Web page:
The Final Word
Published: Friday, April 27, 2012
Updated: Sunday, April 29, 2012 23:04
This year’s GUSA campaigns may have redefined what we come to expect from our student government.
The candidates in this year’s election were numerous and diverse: a record-high seven tickets, which included not only active members of GUSA, but also a variety of student leaders and a men’s varsity basketball player, all vying for the executive office.
The campaigns also featured an emphasis on meticulously detailed and extensive platforms that became almost a point of parody. This came as an appreciated shift from the personality-driven campaigns of the past.
What most set this year’s election apart, however, was a record-high voter turnout.
While the increased number of voters was due in part to the tickets’ abilities to get their core supporters to the polls, this is not necessarily a negative. The strong turnout signifies greater student engagement, which in turn legitimizes GUSA.
In all, this year demonstrated that the students of Georgetown are genuinely interested in who serves as their representatives. This, of course, places more pressure on the new executives, President Clara Gustafson (SFS ’13) and Vice President Vail Kohnert-Yount (SFS ’13), to follow through on their campaign promises.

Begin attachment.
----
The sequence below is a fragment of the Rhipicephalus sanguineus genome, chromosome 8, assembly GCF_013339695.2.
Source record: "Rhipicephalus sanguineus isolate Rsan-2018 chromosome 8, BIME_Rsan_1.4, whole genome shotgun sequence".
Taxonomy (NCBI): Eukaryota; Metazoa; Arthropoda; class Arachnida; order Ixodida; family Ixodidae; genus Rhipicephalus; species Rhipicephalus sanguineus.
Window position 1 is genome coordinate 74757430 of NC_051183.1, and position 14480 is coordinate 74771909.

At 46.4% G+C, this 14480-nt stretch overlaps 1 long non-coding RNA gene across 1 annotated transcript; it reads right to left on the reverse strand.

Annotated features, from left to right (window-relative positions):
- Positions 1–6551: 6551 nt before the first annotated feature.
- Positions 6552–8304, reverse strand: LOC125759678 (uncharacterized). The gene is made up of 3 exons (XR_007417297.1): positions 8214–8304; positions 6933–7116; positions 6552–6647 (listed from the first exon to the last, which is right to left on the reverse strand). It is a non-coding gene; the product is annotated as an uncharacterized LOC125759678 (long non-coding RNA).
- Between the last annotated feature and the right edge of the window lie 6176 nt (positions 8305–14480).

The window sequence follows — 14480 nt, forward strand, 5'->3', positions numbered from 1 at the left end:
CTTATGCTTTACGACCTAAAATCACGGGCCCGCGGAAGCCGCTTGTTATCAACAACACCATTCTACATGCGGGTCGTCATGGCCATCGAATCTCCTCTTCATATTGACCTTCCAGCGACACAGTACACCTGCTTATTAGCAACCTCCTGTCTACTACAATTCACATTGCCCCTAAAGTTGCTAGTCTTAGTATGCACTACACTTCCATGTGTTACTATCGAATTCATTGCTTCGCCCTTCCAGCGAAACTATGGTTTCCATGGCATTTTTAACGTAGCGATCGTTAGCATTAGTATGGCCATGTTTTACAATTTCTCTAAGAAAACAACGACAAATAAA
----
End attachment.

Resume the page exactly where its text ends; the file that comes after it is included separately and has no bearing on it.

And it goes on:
GUSA has always wanted greater student engagement. Now it is up to them to perform.
Campus Plan Hits Stalemate
Sixteen months, six zoning hearings and countless debates after the 2010 Campus Plan was first submitted, extended delays are preventing the university from moving on a path toward growth and development.
While much of the plan relates to on-campus improvements, the entire process has been delayed due to neighborhood resistance. Locals insist that the university house every student on campus — a demand totally devoid of compromise — and their antagonism has led to a frustrating stalemate in the approval process.
Georgetown is the District’s largest private employer, and the university’s expansion should be welcomed, not fought. Neighbors’ calls for the D.C. Zoning Commission to reject the plan have put the commission in an uncomfortable position: It must either order Georgetown to stop its growth or fly in the face of local opinion. Based on the number of times the commission’s decision has been delayed, it appears that they are content with doing neither.
In the meantime, despite a series of significant compromises made by the university, Georgetown is in limbo as it waits through postponement after postponement of a final decision.
Just as our 2000 Campus Plan was rejected and later appealed before passing, we’d like to see the process move forward, one way or another, rather than continue down this road of inaction.